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Cork, a wonder of the Mediterranean ecosystem, is a versatile material with a history of tradition and innovation. This natural resource from cork oaks offers countless opportunities in the fields of construction, art and design.

We are used to seeing cork on wine bottles or in small accessories in the home, but we do not know where it comes from and what work is behind it. Let’s explore it together.


Cork oaks

Cork cannot be dissociated from the oak from which it comes, an ancient evergreen, majestic in its appearance and generous in its foliage, which grows in the sunnier western Mediterranean.

Only once every ten years, between spring and summer, experienced extractors, known as ‘bucadori,’ use their skill to gently extract the bark while keeping the trees healthy.


Why cork

Cork is a valuable material in green building, and do you know why? To find out, you have to take a closer look at it: you will notice the elementary particles and millions of cells that make up its structure under the microscope. This intricate but regular network of alveoli traps air and makes the material incredibly light, elastic and breathable.

Inside, there is suberin, a waxy, hydrophobic layer that makes up almost half of the cork material and, combined with the structure, makes cork a wonderful thermal, acoustic, anti-mould and moisture regulator.


Cork extraction

For twenty-five, thirty years, the cork oak grows and grows taller. The wait is finally rewarded when the oak’s trunk reaches a circumference of sixty centimetres, marking the beginning of the first extraction.

Decortication takes place between spring and summer when the sap flows between the trunk and the bark, making extraction less invasive and favourable to future regeneration.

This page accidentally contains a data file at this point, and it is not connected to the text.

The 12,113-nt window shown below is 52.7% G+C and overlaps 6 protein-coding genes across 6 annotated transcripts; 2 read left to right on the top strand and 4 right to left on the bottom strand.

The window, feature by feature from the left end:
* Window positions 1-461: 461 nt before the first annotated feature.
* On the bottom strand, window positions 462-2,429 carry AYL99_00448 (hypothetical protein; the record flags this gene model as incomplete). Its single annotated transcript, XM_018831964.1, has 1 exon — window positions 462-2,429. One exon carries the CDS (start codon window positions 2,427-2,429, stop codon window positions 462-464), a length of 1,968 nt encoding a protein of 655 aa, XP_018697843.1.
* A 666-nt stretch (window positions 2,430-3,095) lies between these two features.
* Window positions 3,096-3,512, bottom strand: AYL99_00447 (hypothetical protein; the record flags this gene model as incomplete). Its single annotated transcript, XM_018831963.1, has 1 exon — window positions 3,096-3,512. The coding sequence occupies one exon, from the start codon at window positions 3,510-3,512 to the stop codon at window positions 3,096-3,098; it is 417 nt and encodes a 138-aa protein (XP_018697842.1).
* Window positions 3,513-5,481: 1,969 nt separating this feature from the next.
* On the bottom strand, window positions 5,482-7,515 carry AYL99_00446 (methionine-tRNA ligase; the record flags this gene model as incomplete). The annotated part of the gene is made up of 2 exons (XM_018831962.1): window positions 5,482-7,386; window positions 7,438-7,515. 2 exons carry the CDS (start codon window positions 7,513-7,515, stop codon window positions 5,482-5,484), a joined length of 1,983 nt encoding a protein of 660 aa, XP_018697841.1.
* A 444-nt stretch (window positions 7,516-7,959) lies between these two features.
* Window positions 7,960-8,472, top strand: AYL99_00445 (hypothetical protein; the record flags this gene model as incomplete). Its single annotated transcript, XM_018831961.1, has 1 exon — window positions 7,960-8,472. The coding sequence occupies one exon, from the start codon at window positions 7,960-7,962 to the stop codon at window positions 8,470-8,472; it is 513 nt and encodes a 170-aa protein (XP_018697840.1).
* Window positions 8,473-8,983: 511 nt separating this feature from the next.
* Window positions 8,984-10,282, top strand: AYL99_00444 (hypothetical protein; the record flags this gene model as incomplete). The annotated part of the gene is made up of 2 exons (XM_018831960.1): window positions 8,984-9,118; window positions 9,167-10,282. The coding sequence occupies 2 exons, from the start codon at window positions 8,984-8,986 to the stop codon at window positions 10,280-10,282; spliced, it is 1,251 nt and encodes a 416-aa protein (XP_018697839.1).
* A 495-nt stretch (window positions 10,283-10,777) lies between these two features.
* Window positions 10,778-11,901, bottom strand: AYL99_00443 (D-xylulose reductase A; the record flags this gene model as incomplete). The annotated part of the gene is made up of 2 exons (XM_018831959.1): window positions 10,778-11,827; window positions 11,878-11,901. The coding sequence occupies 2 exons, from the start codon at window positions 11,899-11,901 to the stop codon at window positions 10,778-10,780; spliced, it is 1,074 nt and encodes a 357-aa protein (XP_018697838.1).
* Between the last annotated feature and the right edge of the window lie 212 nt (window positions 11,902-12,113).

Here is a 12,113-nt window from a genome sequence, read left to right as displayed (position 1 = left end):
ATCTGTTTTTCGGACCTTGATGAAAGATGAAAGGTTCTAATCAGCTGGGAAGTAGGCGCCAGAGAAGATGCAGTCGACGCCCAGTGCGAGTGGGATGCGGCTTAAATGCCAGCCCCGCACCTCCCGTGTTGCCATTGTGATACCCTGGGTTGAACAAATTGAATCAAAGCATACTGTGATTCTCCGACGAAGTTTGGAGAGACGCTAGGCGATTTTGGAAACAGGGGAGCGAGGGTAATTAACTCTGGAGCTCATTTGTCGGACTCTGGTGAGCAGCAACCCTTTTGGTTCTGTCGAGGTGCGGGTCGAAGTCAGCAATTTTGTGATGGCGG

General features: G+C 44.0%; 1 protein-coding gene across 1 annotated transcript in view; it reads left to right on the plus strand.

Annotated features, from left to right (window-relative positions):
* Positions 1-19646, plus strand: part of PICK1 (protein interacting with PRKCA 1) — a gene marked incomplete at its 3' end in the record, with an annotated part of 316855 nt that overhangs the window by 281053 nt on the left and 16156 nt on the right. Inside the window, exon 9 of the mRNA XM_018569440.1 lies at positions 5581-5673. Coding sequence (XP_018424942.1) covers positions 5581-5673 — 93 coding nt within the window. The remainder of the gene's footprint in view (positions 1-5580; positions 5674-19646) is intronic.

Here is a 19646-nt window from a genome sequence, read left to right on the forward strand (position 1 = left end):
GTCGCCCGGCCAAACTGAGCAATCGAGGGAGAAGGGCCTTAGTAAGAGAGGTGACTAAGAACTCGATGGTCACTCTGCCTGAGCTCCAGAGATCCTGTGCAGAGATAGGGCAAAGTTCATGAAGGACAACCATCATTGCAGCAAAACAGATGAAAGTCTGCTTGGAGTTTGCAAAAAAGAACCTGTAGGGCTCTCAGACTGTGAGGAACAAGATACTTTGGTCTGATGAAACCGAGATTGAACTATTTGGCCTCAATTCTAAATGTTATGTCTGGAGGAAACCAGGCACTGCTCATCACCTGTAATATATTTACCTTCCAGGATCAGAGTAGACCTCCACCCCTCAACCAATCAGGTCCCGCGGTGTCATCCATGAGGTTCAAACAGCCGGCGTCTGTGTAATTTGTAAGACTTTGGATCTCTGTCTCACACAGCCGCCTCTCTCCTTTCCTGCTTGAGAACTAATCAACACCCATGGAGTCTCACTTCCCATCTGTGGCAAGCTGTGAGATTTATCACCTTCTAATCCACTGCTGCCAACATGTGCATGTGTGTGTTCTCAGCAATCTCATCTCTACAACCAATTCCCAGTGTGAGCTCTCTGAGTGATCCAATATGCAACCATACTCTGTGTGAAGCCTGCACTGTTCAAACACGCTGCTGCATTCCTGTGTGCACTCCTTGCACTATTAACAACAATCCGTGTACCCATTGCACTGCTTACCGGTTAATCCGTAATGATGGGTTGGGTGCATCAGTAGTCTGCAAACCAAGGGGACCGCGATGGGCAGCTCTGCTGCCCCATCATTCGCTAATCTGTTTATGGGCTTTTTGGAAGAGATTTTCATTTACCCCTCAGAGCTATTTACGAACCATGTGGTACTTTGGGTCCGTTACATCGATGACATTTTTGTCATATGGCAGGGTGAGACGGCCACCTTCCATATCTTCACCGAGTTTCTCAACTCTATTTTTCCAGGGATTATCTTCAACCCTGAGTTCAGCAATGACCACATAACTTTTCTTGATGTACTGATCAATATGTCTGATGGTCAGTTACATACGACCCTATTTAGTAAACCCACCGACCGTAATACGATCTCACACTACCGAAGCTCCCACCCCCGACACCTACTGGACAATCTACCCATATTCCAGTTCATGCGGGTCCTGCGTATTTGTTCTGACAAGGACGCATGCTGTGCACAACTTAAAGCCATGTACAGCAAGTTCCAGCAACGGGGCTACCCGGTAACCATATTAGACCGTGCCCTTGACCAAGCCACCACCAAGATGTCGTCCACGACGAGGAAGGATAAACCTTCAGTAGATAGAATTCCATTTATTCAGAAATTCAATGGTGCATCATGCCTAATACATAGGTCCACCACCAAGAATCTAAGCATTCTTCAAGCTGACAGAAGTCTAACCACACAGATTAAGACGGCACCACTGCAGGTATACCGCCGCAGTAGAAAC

In the afternoon hours, the massive cork planks, loaded onto vehicles that seem to defy the laws of physics, leave the forest on their way to the collection depots. It is at this moment that the expert judgement of the evaluators, who can read the quality of the bark and its variations, comes into play. They determine how the cork slabs will be used: processed further, ground to produce granulated cork or intended for cork production.

The best cork boards, together with those of inferior quality, begin a curing process. The material is exposed to sun, wind and rain. The duration of the curing process varies. The cork boards are arranged horizontally in stacks separated from each other, a few metres apart, to avoid contact, contamination and potential deterioration.

The curing phase can last from eighteen to twenty-four months, depending on a number of variables, including climatic conditions. During this period, the cork loses weight, becomes more resistant and changes colour from an initial red to a lighter tone.


Entering the factory

Cured cork boards are immersed in copper or steel vats of boiling water. This procedure sanitises the cork, eliminates pests that cannot withstand the heat of boiling water and removes unwanted substances.